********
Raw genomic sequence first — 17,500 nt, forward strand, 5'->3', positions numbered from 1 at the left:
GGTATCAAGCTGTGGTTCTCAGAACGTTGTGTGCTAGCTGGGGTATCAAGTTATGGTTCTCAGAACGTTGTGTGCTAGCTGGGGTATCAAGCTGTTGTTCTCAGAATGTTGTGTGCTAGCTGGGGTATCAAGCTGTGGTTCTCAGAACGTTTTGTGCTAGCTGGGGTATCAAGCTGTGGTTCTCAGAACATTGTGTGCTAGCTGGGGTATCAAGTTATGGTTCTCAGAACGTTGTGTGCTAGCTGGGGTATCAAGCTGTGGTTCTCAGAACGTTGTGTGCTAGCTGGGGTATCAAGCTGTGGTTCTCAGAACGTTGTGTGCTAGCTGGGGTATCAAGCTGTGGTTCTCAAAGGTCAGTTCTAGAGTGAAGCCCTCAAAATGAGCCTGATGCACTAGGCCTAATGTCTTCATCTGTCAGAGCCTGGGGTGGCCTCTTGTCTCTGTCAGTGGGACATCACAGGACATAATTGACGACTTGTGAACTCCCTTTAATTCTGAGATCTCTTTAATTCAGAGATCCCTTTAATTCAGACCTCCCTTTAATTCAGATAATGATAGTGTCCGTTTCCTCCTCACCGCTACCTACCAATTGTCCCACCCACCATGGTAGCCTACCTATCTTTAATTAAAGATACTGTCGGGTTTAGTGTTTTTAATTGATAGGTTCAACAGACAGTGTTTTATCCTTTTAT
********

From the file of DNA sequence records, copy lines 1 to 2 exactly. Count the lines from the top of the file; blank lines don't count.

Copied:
Raw genomic sequence first — 17,500 nt, forward strand, 5'->3', positions numbered from 1 at the left:
GGTATCAAGCTGTGGTTCTCAGAACGTTGTGTGCTAGCTGGGGTATCAAGTTATGGTTCTCAGAACGTTGTGTGCTAGCTGGGGTATCAAGCTGTTGTTCTCAGAATGTTGTGTGCTAGCTGGGGTATCAAGCTGTGGTTCTCAGAACGTTTTGTGCTAGCTGGGGTATCAAGCTGTGGTTCTCAGAACATTGTGTGCTAGCTGGGGTATCAAGTTATGGTTCTCAGAACGTTGTGTGCTAGCTGGGGTATCAAGCTGTGGTTCTCAGAACGTTGTGTGCTAGCTGGGGTATCAAGCTGTGGTTCTCAGAACGTTGTGTGCTAGCTGGGGTATCAAGCTGTGGTTCTCAAAGGTCAGTTCTAGAGTGAAGCCCTCAAAATGAGCCTGATGCACTAGGCCTAATGTCTTCATCTGTCAGAGCCTGGGGTGGCCTCTTGTCTCTGTCAGTGGGACATCACAGGACATAATTGACGACTTGTGAACTCCCTTTAATTCTGAGATCTCTTTAATTCAGAGATCCCTTTAATTCAGACCTCCCTTTAATTCAGATAATGATAGTGTCCGTTTCCTCCTCACCGCTACCTACCAATTGTCCCACCCACCATGGTAGCCTACCTATCTTTAATTAAAGATACTGTCGGGTTTAGTGTTTTTAATTGATAGGTTCAACAGACAGTGTTTTATCCTTTTAT